Watermarks are only found on sable and white dogs with an extended melanistic mask. It causes any sable shading to pool at the edges of the sable patches, creating a striking pattern. However, no one knows what causes watermarkings, also called etching or color pooling.

What Is Watermarking?

Imagine a dog with a sable pattern, a black mask, and some white spotting.

In normal patterns, the white would just cover some of the sable pattern.

In watermarked dogs, however, the sable shading pools at the outer edges of patterned areas.

Watermarkings can be very faint and only affect some areas of the pattern. But in more extreme cases, they can surround nearly all patches with a dark border.

As a side note, this pattern is not unlike what happens with African wild dogs.

Their tan patches also have heavily “framed” black edges:

What Causes Watermarking In Dogs?

The modifiers that turn a sable and white into a watermarked dog haven’t been found.

So far, color pooling has only been observed on sable-patterned dogs. Dogs also need some white markings, and at least a somewhat extended mask so that watermarking can happen.

But by far not all dogs with masked sable & white will have etching.

Sable produces a mostly phaeomelanic coat with some amount of black-banded or black-tipped hairs along the dog’s topline. Puppies usually show lots of dark shading which may fade or not.

 It’s quite normal for the black shading to recede as a sable dog matures.

Dogs don’t need to have lots of sable shading to have watermarkings.

In fact, watermarking often happens in breeds like Whippets or French Bulldogs or Saint Bernards which usually come with a clear sable pattern and only have shading in their puppy coats.

However, some amount of eumelanin is needed for watermarkings. In many affected breeds, you regularly get watermarked puppies (since puppies have more shading than in their adult coats). But many of these watermarked puppies later clear into a normal sable pattern once their sabling fades.

Also, sable shading is more pronounced in longhaired dogs.

This is because dark hair banding and tipping simply can grow longer if hairs grow longer. Watermarking can look especially loud in Saint Bernards or American Akitas.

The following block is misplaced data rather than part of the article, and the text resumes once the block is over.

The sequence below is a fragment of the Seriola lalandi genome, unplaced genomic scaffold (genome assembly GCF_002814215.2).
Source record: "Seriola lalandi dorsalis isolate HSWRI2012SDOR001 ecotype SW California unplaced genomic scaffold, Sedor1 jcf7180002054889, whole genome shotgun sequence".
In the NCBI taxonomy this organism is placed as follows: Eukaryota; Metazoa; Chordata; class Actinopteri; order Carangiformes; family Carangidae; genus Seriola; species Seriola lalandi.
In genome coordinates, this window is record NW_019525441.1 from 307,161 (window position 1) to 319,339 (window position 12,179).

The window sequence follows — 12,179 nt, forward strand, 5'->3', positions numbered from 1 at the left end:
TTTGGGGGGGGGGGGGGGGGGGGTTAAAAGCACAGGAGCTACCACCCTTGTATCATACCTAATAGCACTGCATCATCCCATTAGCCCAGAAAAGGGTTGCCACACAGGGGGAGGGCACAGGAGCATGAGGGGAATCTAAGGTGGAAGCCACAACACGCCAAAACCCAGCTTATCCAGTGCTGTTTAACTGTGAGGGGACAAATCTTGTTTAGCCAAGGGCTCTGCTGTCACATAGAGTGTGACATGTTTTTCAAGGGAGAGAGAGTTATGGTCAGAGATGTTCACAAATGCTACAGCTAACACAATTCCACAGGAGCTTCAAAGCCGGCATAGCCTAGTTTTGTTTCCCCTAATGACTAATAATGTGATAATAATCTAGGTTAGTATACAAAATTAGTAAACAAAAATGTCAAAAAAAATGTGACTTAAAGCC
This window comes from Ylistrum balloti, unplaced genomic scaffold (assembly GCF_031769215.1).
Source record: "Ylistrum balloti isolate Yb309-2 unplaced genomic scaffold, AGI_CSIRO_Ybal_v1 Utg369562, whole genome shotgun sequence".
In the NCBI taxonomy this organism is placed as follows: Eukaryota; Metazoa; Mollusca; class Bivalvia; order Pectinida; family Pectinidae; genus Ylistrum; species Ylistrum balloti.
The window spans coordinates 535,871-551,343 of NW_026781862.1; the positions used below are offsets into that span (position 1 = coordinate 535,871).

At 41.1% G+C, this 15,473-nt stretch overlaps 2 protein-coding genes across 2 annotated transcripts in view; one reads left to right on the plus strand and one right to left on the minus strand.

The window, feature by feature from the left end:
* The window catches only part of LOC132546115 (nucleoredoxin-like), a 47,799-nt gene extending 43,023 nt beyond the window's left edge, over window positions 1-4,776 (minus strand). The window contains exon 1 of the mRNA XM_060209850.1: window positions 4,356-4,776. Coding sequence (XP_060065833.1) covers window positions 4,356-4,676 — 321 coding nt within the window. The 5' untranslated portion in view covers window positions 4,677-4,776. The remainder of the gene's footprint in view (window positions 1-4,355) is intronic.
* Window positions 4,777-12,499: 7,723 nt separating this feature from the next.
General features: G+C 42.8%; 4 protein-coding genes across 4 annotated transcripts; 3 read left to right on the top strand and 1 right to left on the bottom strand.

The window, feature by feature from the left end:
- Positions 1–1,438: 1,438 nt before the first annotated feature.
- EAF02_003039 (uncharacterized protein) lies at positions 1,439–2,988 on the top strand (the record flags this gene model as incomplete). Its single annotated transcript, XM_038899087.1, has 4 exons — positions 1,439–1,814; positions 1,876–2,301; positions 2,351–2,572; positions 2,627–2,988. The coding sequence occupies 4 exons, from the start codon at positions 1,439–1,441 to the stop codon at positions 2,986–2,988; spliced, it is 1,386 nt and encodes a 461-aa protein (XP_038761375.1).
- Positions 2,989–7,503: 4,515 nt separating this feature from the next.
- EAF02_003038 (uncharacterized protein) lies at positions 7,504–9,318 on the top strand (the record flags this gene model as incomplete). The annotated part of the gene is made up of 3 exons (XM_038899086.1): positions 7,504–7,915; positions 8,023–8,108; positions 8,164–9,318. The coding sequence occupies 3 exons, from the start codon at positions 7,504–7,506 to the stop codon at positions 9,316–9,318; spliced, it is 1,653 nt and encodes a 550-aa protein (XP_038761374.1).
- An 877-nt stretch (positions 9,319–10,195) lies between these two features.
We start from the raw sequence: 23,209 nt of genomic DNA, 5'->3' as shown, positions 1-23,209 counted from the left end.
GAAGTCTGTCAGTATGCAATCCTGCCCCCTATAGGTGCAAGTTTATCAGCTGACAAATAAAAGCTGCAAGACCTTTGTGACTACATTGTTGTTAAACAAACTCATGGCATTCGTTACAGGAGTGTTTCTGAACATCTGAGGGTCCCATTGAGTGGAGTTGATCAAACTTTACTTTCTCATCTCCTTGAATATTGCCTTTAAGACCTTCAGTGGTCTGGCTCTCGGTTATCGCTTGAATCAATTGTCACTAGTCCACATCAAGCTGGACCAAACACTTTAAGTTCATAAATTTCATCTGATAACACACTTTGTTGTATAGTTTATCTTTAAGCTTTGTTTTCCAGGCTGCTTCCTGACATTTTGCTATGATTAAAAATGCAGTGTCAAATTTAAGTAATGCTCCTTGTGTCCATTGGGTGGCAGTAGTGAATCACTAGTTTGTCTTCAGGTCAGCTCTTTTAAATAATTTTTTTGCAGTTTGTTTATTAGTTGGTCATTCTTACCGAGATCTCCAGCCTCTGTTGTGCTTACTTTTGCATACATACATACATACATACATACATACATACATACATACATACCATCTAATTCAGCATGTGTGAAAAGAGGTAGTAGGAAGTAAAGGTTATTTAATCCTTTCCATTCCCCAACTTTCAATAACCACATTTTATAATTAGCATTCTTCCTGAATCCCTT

Most examples of watermarking are seen on black-based sables with the occasional blue-based dog.

Watermarking is said to also happen in brindled sable dogs.

And I can’t rule out for sure if watermarking may also happen in other patterns than sable, e.g. in agouti or saddle patterns. Color pooling might just be especially hard to spot in eumelanin-heavy patterns.

The same goes for dogs with brown or lilac pigment or with progressive graying which will fade their watermarkings. Too hard to see against a red background.

Also, heavy masking was mostly bred into black-based patterns where you can actually see the mask. And you can’t get watermarking without a somewhat heavy melanistic mask.

A melanistic mask covers some of the dog’s muzzle in eumelanin. But there are unknown modifiers that can affect mask size. And some breeds of dogs tend to have especially extended masking.

Watermarking seems to be linked to heavy masking.

Dogs with a smallish mask don’t produce watermarkings. Only dogs with at least a larger-than-average mask (covering their eyes and ears in dark hairs) seem to show color pooling.

However, the mask may be not visible in high-white dogs:

Next, you need white spotting to produce watermarkings!

Many dog breeds where watermarking is common come in piebald and/or whitehead patterns.

And watermarking also has been spotted in Great Danes with a fawnequin pattern, a breed term for sable merle with the harlequin merle modifier. In this case, harlequin deletes merled areas to white.

So it doesn’t seem to matter where the white markings come from in order to create watermarking.

Some dogs look like they have watermarking just because their white markings happen to be next to portions of the pattern that would have been black anyway.

It’s not real watermarking if the placement of eumelanin is unrelated to white.

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